Negative Colour Timestop
- [C] - The Money and Soul of Possibility: Asset Q's "Economic Blockade" does the color shift and paralyzes Yoga and Mayu, but they still talk, somehow...despite their bodies not moving at all.
- JoJo's Bizarre Adventure: Stardust Crusaders:
- Dio Brando's Stand ability of stopping time is depicted in a negative color in the series' OVA.
- As mentioned above, the 2015 version of the World's time stop starts with a flash of negative color before turning to grey scale.
- Castlevania: Chronicles of Sorrow as one of its many homages to JoJo's Bizarre Adventure: Stardust Crusaders, complete with the spreading circle.
- Devil May Cry 3's Quicksilver ability.
- Dark Hold from Mega Man X5 does this to everything on-screen barring the user.
- Lechku and Nechku do this in Ōkami. They are capable of moving freely when it happens. Amaterasu is not.
- Rogue Legacy has a time stop spell of this variety.
- In Persona 2 we have Tatsuya Suou's Nova Kaiser.
- In Sengoku Basara 4 Sumeragi, Ashikaga Yoshiteru when using Golden Super Mode.
- Sonic the Hedgehog: Chaos Control, from the user's point of view, even though it's really just them moving extremely fast.
- Super Smash Bros. Brawl: Luigi's Final Smash is a ball of negative colors, inside which time slows down. Also adds random status effects.
- Death Battle: The episode Metal Sonic vs. Zero had both fighters with Time Stop abilities. Metal Sonic's Chaos Control is shown to be an inverted color timestop which he uses to stop Zero's finishing move, but is countered by Zero's Dark Hold.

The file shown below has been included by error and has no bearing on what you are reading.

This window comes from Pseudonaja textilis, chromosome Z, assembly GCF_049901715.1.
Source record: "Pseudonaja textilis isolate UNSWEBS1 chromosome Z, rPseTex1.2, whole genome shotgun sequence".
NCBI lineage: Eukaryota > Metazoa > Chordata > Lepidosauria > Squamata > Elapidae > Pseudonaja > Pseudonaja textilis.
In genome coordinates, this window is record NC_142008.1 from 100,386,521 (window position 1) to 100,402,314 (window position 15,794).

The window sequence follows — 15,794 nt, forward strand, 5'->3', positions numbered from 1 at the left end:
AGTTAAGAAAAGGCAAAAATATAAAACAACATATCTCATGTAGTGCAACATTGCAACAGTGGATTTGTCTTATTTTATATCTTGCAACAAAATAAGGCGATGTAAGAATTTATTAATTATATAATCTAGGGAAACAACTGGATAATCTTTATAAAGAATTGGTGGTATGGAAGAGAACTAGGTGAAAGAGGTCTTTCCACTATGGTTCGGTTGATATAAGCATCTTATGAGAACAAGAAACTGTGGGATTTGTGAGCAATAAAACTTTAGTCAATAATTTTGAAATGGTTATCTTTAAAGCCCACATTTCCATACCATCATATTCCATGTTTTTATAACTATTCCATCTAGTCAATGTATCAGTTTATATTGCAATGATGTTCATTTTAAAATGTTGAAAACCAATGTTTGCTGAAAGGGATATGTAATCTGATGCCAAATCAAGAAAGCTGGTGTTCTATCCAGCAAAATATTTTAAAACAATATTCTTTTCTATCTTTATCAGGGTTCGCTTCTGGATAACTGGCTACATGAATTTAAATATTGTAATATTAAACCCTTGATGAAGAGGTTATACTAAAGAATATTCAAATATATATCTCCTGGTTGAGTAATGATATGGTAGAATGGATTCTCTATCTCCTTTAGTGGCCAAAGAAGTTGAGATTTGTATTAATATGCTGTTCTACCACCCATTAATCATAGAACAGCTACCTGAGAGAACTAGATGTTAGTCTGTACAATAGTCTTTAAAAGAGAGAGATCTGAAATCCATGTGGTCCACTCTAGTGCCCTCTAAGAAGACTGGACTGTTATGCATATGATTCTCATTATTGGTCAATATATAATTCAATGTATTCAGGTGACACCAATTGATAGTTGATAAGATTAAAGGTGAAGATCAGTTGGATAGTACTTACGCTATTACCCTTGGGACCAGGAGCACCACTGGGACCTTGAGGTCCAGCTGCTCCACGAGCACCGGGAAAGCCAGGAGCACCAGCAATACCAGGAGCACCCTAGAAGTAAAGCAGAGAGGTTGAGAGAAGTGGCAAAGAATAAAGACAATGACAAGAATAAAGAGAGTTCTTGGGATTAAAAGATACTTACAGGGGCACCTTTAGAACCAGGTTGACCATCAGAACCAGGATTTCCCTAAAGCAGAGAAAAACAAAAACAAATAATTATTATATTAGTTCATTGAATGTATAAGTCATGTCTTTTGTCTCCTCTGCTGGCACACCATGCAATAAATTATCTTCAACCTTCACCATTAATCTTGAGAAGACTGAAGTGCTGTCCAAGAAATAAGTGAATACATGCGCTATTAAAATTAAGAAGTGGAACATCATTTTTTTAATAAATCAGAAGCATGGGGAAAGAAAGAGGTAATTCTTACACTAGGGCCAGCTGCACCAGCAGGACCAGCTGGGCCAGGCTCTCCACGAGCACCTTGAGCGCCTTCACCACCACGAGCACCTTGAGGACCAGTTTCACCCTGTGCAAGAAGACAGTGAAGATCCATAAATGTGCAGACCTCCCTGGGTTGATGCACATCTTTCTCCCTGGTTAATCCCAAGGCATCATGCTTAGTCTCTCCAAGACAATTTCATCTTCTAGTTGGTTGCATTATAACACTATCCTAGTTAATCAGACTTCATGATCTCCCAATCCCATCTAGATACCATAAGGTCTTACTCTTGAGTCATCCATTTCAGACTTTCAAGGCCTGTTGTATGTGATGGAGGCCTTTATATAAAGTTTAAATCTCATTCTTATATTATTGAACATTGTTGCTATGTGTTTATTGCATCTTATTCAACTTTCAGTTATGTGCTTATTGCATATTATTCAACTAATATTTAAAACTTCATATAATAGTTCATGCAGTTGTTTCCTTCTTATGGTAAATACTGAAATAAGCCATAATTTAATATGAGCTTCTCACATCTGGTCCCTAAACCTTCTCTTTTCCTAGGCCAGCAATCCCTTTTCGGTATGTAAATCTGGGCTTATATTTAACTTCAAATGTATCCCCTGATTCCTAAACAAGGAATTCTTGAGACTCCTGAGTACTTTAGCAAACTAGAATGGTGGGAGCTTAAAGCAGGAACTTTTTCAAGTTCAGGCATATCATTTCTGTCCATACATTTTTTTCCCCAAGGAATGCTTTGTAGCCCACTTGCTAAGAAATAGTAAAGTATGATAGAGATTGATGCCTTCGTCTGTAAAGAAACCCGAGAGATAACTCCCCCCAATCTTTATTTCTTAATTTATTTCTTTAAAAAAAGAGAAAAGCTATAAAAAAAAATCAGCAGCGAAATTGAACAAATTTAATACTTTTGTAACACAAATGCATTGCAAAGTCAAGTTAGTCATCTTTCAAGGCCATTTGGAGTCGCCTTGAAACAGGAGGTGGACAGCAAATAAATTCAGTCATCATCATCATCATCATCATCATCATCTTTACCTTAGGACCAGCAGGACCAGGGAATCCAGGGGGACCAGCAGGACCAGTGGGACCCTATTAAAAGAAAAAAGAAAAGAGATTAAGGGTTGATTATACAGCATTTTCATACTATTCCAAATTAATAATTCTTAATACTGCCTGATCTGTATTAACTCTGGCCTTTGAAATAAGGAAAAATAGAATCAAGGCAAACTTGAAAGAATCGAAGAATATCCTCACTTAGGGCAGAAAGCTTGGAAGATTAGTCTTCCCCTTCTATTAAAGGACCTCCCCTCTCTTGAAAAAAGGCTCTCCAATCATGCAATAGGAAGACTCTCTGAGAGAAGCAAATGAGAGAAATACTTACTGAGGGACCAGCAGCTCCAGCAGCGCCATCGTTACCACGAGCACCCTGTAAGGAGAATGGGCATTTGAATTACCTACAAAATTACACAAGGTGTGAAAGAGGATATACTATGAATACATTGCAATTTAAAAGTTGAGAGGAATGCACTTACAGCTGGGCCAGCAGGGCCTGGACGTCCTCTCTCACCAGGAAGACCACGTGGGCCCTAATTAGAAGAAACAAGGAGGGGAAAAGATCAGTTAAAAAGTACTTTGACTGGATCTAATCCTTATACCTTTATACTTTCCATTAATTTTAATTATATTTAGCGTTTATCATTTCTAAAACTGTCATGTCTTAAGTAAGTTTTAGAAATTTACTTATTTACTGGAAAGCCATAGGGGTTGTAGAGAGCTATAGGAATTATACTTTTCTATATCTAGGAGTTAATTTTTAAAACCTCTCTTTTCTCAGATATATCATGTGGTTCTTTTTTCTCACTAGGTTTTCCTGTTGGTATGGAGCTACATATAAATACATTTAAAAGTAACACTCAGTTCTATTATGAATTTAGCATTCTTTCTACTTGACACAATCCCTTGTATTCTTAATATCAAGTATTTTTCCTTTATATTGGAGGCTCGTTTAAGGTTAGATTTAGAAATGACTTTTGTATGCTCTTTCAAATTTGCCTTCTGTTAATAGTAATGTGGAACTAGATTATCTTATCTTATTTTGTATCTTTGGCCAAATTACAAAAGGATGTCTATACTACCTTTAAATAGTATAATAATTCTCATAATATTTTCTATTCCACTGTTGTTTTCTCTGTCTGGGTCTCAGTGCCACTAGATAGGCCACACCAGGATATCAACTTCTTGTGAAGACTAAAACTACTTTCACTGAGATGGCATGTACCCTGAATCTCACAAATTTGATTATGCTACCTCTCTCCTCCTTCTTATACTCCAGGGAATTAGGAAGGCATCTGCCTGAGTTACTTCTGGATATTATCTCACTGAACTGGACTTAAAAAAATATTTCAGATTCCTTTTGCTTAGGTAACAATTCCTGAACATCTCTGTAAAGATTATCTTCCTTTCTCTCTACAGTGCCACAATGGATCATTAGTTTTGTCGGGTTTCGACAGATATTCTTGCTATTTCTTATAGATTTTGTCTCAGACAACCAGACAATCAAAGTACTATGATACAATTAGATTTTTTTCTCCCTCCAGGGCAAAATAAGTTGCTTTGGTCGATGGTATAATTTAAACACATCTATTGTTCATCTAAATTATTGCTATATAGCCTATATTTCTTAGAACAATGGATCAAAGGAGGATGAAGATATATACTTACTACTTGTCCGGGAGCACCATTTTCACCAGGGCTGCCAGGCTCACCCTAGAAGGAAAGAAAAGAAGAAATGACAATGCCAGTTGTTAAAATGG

- Sakuya Izayoi of Touhou, uses her time stop abilities frequently, not just for battles but to keep the residents of Scarlet Devil Mansion from getting out of hand. When seen from the outside, Fantasy Kaleidoscope uses an inverted tone, with gear mechanism patterns surrounding the edge of the screen.
- A Fuzetsu/Seal from Shakugan no Shana colors the enclosed area in completely red, while turning any ordinary humans inside greyscale. Seal zones can be other colors as well, like the Aizen twins' Cradle Garden (yellow) or Snake of the Festival's personal seal (black).
- In the Astropolis series, by Sean Williams, the subjective passage of time can be altered by most individuals through a process called overclocking. When a character is overclocking to move at an accelerated rate, the spectrum of light becomes red-shifted for that person (and blue-shifted if they choose to slow down their subjective perception of time too).
- In the John D. MacDonald story The Girl, The Gold Watch, And Everything, the titular watch seems to stop time, but actually speeds the user up to the point where it seems that time has stopped. One of the side effects is that (to the user) everything appears red, due to some sort of effect on photon speeds.
- Spider Robinson's Callahan's-universe novel Lady Slings the Booze features a very similar watch (with explicit reference to MacDonald's story) with the same effect.
- In Scott Westerfeld's Midnighters, time stopping is signified by a blue haze.
- During Thief of Time, the title-inspiring apprentice Lobsang learns to slow time around him to an almost-standstill, with the sky and air becoming a deeper blue as he slices seconds even finer. It even becomes a deep purple when he slices so finely that time starts to approach a full stop. Although this was not, strictly speaking, a direct result of Lobsang's slicing. He was just moving so fast that he blueshifted.